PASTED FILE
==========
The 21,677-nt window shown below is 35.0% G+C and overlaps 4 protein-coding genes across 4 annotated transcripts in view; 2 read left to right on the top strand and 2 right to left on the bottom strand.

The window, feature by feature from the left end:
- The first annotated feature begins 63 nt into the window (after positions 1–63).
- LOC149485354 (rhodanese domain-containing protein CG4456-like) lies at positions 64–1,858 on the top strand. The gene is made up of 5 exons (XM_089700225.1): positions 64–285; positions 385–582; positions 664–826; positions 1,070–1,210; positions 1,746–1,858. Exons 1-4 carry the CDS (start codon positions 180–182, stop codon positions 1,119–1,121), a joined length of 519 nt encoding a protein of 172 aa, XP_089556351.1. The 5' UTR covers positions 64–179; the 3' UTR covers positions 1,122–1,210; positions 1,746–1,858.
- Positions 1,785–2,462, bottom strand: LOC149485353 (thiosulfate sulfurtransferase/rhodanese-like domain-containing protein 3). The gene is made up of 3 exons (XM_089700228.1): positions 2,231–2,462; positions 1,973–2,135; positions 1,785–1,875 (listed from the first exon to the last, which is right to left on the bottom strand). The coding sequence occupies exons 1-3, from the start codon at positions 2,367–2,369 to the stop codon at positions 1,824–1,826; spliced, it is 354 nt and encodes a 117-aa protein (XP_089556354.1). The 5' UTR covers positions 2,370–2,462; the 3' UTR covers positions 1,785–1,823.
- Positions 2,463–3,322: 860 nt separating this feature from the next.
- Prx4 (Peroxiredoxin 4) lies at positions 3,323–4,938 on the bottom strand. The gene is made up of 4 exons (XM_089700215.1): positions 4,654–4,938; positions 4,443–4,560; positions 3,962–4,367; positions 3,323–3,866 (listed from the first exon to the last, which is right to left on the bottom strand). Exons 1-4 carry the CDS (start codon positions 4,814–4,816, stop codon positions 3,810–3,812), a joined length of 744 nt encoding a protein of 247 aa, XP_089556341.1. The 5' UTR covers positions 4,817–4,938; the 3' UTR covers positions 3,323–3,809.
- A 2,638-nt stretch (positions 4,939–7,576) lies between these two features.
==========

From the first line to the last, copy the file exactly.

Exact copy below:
The 21,677-nt window shown below is 35.0% G+C and overlaps 4 protein-coding genes across 4 annotated transcripts in view; 2 read left to right on the top strand and 2 right to left on the bottom strand.

The window, feature by feature from the left end:
- The first annotated feature begins 63 nt into the window (after positions 1–63).
- LOC149485354 (rhodanese domain-containing protein CG4456-like) lies at positions 64–1,858 on the top strand. The gene is made up of 5 exons (XM_089700225.1): positions 64–285; positions 385–582; positions 664–826; positions 1,070–1,210; positions 1,746–1,858. Exons 1-4 carry the CDS (start codon positions 180–182, stop codon positions 1,119–1,121), a joined length of 519 nt encoding a protein of 172 aa, XP_089556351.1. The 5' UTR covers positions 64–179; the 3' UTR covers positions 1,122–1,210; positions 1,746–1,858.
- Positions 1,785–2,462, bottom strand: LOC149485353 (thiosulfate sulfurtransferase/rhodanese-like domain-containing protein 3). The gene is made up of 3 exons (XM_089700228.1): positions 2,231–2,462; positions 1,973–2,135; positions 1,785–1,875 (listed from the first exon to the last, which is right to left on the bottom strand). The coding sequence occupies exons 1-3, from the start codon at positions 2,367–2,369 to the stop codon at positions 1,824–1,826; spliced, it is 354 nt and encodes a 117-aa protein (XP_089556354.1). The 5' UTR covers positions 2,370–2,462; the 3' UTR covers positions 1,785–1,823.
- Positions 2,463–3,322: 860 nt separating this feature from the next.
- Prx4 (Peroxiredoxin 4) lies at positions 3,323–4,938 on the bottom strand. The gene is made up of 4 exons (XM_089700215.1): positions 4,654–4,938; positions 4,443–4,560; positions 3,962–4,367; positions 3,323–3,866 (listed from the first exon to the last, which is right to left on the bottom strand). Exons 1-4 carry the CDS (start codon positions 4,814–4,816, stop codon positions 3,810–3,812), a joined length of 744 nt encoding a protein of 247 aa, XP_089556341.1. The 5' UTR covers positions 4,817–4,938; the 3' UTR covers positions 3,323–3,809.
- A 2,638-nt stretch (positions 4,939–7,576) lies between these two features.